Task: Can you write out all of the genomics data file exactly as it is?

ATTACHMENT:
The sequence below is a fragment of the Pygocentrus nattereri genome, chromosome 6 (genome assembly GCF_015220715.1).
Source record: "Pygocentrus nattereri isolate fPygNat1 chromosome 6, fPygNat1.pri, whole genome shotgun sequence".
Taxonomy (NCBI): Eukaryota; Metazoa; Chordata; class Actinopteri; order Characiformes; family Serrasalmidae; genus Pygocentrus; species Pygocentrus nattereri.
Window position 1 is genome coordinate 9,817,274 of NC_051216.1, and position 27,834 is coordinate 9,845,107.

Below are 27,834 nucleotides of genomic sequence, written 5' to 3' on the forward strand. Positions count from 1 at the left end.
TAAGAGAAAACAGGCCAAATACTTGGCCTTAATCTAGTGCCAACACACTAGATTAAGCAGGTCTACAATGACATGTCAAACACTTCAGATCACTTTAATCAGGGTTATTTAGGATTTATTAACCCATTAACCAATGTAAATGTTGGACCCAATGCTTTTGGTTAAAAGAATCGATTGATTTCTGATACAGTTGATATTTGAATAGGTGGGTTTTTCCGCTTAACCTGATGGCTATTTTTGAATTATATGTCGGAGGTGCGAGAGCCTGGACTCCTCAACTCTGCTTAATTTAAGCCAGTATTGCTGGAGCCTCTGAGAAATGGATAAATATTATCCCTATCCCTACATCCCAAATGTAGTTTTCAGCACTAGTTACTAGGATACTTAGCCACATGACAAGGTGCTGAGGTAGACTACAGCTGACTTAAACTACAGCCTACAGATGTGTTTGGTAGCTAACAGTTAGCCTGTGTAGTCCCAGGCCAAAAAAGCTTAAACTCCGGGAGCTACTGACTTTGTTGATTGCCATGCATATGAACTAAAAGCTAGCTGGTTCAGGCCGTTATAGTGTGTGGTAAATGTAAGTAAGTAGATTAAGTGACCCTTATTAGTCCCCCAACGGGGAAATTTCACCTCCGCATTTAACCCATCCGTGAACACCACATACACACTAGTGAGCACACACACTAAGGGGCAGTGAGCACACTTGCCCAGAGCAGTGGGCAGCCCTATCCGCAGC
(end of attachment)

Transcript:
The sequence below is a fragment of the Pygocentrus nattereri genome, chromosome 6 (genome assembly GCF_015220715.1).
Source record: "Pygocentrus nattereri isolate fPygNat1 chromosome 6, fPygNat1.pri, whole genome shotgun sequence".
Taxonomy (NCBI): Eukaryota; Metazoa; Chordata; class Actinopteri; order Characiformes; family Serrasalmidae; genus Pygocentrus; species Pygocentrus nattereri.
Window position 1 is genome coordinate 9,817,274 of NC_051216.1, and position 27,834 is coordinate 9,845,107.

Below are 27,834 nucleotides of genomic sequence, written 5' to 3' on the forward strand. Positions count from 1 at the left end.
TAAGAGAAAACAGGCCAAATACTTGGCCTTAATCTAGTGCCAACACACTAGATTAAGCAGGTCTACAATGACATGTCAAACACTTCAGATCACTTTAATCAGGGTTATTTAGGATTTATTAACCCATTAACCAATGTAAATGTTGGACCCAATGCTTTTGGTTAAAAGAATCGATTGATTTCTGATACAGTTGATATTTGAATAGGTGGGTTTTTCCGCTTAACCTGATGGCTATTTTTGAATTATATGTCGGAGGTGCGAGAGCCTGGACTCCTCAACTCTGCTTAATTTAAGCCAGTATTGCTGGAGCCTCTGAGAAATGGATAAATATTATCCCTATCCCTACATCCCAAATGTAGTTTTCAGCACTAGTTACTAGGATACTTAGCCACATGACAAGGTGCTGAGGTAGACTACAGCTGACTTAAACTACAGCCTACAGATGTGTTTGGTAGCTAACAGTTAGCCTGTGTAGTCCCAGGCCAAAAAAGCTTAAACTCCGGGAGCTACTGACTTTGTTGATTGCCATGCATATGAACTAAAAGCTAGCTGGTTCAGGCCGTTATAGTGTGTGGTAAATGTAAGTAAGTAGATTAAGTGACCCTTATTAGTCCCCCAACGGGGAAATTTCACCTCCGCATTTAACCCATCCGTGAACACCACATACACACTAGTGAGCACACACACTAAGGGGCAGTGAGCACACTTGCCCAGAGCAGTGGGCAGCCCTATCCGCAGC